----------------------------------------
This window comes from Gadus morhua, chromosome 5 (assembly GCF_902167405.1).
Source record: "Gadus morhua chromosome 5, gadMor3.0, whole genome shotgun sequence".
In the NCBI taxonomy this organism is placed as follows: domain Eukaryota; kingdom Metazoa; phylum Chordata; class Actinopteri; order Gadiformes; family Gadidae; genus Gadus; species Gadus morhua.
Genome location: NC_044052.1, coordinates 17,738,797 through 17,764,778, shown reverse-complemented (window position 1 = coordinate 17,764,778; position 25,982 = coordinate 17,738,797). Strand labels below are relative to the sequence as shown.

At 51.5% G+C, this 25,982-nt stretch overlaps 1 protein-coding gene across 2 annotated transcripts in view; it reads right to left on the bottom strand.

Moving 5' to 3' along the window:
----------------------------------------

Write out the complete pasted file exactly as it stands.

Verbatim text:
This window comes from Gadus morhua, chromosome 5 (assembly GCF_902167405.1).
Source record: "Gadus morhua chromosome 5, gadMor3.0, whole genome shotgun sequence".
In the NCBI taxonomy this organism is placed as follows: domain Eukaryota; kingdom Metazoa; phylum Chordata; class Actinopteri; order Gadiformes; family Gadidae; genus Gadus; species Gadus morhua.
Genome location: NC_044052.1, coordinates 17,738,797 through 17,764,778, shown reverse-complemented (window position 1 = coordinate 17,764,778; position 25,982 = coordinate 17,738,797). Strand labels below are relative to the sequence as shown.

At 51.5% G+C, this 25,982-nt stretch overlaps 1 protein-coding gene across 2 annotated transcripts in view; it reads right to left on the bottom strand.

Moving 5' to 3' along the window: